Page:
Professor Keith Negus

Keith has written books on creativity and cultural production, the music industry, and music's place in society

Staff details

Professor Keith Negus


Professor of Musicology




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Keith Negus has written books on Bob Dylan, the music industry (Music Genres and Corporate CulturesProducing Pop) and creativity (Creativity, Communication and Cultural Value), and articles on various topics including musicians on television, globalization, narrative, music genres, cultural intermediaries, and live music. He was part of the Open University team that researched and wrote Doing Cultural Studies: The Sony Walkman Story and Production of Culture/ Cultures of Production.

Between 2013 and 2015, he completed research on ‘Digitisation and the Politics of Copying in Popular Music Culture’ with John Street and Adam Behr as part of the UKRI CREATe programme. [can we move the link here]

He is conducting ongoing research on popular music and the music industries of East Asia, and has collaborated with Dr. Hyunjoon Shin, Sungkonghoe University, and Dr. Qian Zhang, Communication University of China (articles available here and here).

Before joining the Music Department, he spent four years in the Department of Media and Communications at Goldsmiths. Much earlier he drifted into higher education after a few years spent playing keyboards and guitar in a variety of bands. He gained a degree in Sociology from Middlesex University and completed a PhD study of the recording industry at South Bank University (published as Producing Pop). He also taught at the Centre for Mass Communication Research, University of Leicester, and Department of Sociology and Anthropology, University of Puerto Rico. He collaborated with Pete Astor (The Loft, Weather Prophets) in writing and producing ‘Love Repeats’/ ‘Alpha November’ (wiaiwya, 2015) as the Fairlight Myth.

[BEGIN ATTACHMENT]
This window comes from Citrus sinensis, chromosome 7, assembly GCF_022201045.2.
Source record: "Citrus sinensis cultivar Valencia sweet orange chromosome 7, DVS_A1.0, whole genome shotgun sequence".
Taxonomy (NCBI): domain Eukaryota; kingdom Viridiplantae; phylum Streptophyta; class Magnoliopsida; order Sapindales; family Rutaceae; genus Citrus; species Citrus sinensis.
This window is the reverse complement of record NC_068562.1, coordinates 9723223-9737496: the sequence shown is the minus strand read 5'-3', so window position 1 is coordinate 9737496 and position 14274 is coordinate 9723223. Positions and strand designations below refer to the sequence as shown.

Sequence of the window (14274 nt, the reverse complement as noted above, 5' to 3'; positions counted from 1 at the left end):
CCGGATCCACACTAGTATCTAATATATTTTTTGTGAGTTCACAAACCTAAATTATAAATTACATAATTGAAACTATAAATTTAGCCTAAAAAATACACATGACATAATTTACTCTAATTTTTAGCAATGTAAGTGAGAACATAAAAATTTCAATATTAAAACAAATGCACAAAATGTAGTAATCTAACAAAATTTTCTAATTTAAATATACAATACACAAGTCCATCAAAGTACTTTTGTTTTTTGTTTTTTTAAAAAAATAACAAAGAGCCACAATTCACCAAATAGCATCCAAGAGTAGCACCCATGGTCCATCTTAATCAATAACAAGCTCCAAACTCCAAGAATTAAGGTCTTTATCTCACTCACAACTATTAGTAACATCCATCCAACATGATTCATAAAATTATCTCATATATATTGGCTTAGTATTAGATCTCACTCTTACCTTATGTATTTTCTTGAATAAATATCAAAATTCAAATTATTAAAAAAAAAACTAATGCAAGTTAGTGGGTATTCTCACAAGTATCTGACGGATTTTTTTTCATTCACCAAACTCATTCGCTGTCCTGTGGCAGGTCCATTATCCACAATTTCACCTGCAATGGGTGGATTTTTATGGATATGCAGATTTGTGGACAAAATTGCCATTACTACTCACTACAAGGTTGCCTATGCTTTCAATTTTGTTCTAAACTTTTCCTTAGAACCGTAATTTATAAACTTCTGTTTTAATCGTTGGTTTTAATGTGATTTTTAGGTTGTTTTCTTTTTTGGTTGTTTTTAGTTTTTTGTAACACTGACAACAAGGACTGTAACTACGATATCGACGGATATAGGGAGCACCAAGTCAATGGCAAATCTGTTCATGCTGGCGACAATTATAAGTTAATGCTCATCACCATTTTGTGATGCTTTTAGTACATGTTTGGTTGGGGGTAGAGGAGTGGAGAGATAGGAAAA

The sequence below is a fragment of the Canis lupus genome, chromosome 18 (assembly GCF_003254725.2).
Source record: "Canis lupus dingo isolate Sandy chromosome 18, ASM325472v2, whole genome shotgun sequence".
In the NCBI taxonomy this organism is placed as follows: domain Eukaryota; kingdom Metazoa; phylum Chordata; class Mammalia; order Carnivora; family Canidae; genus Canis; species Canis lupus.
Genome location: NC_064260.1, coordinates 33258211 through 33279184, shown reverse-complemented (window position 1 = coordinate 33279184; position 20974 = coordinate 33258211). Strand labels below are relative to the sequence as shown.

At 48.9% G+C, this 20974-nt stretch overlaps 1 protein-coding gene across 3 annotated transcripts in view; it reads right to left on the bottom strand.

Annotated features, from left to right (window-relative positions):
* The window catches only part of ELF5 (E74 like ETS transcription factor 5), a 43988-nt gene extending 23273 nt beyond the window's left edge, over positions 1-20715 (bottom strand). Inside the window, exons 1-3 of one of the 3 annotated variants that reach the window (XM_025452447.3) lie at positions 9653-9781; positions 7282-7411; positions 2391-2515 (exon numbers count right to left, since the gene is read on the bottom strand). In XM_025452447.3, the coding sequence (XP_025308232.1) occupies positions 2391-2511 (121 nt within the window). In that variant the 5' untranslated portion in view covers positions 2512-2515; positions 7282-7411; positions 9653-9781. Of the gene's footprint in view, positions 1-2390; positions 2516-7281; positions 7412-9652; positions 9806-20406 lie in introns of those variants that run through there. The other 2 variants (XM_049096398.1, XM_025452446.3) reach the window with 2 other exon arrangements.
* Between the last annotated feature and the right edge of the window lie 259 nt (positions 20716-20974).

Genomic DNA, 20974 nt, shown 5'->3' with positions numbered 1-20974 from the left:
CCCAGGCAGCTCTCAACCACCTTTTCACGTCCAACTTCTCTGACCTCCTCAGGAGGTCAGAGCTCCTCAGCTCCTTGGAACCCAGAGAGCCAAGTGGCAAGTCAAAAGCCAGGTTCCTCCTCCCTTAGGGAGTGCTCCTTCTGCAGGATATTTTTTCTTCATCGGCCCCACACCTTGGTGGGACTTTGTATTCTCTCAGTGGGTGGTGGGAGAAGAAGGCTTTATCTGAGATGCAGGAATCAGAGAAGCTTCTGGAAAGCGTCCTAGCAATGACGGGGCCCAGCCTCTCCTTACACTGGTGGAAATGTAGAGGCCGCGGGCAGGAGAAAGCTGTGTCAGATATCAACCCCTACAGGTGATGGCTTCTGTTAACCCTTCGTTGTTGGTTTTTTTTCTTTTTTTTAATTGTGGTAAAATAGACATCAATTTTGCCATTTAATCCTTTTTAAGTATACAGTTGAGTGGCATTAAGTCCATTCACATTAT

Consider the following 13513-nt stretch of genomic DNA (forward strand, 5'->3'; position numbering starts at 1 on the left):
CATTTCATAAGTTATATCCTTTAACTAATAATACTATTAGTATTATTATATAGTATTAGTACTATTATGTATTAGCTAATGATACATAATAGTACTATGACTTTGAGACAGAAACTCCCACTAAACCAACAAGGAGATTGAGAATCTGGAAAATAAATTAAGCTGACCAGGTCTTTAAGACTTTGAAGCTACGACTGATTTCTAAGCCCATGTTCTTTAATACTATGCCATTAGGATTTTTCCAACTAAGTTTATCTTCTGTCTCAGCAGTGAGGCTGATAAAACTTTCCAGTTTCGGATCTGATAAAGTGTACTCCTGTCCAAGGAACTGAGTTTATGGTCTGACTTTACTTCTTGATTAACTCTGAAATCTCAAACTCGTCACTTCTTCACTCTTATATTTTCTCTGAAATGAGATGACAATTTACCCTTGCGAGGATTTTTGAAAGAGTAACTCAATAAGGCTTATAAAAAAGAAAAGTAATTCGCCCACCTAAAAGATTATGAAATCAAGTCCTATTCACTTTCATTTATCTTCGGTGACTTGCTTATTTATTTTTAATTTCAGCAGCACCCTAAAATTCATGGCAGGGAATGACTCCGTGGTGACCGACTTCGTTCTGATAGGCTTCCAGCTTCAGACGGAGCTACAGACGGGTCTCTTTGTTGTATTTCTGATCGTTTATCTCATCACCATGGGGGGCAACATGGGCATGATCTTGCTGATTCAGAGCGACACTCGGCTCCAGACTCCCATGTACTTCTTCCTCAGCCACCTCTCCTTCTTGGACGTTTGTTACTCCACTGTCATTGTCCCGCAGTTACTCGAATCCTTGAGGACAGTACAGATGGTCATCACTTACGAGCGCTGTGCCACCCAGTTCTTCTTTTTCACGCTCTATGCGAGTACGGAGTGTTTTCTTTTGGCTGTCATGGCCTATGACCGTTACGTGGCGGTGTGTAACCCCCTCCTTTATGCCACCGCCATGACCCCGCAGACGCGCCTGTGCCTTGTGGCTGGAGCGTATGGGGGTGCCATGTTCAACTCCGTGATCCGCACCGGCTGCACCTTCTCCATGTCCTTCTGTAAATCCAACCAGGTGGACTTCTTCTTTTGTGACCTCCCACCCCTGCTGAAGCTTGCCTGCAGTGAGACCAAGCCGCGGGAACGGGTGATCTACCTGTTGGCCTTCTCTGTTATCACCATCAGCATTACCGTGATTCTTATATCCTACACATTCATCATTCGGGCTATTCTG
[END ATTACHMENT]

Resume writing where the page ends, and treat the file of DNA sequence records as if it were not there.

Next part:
He is a member of the Editorial Group of Popular Music (Cambridge University Press) and was Coordinating Editor between 2001 and 2013. 

He is co-director of the Popular Music Research Unit and convenor of the MA Music (Popular Music Research).

Academic qualifications


Areas of supervision

Current PhD students and their fields of study

Emma Winston: A Contemporary Ethnography of Hidden Ukulele Musicians in Britain: Creativities, Communities, and Identities.

Ben Assiter: Electronic dance music culture in London and the space-time economy of the night.

Pete Gofton: Vinyl and the post-digital music industry

Christopher Hanby: The Revitalisation of the Endangered Language of Jèrriais: A study of music, language ideology, and cultural identity in Jersey.

Laurence Saywood: Enduring Victorianism: Rethinking Pop Music, Working-Class Culture and the Long 1960s.

Publications and research outputs


Negus, Keith. 2011. Producing Pop: Culture and Conflict in the Popular Music Industry. London: Edward Arnold. ISBN 0340575123

Negus, Keith. 2008. Bob Dylan. London: Equinox London. ISBN 13 978 1 904768 25 8

Pickering, M. and Negus, Keith. 2004. Creativity, Communication & Cultural Value. Sage. ISBN 0761970754

Book Section

Chen, Yuting and Negus, Keith. 2023. Guochao music and new Chinese identities: Gender, generation, and nation. In: Kimi Kärki, ed. Popular Music Climates. Turku, Finland: Turku: International Insitute of Popular Culture, pp. 18-23. ISBN 9789512994274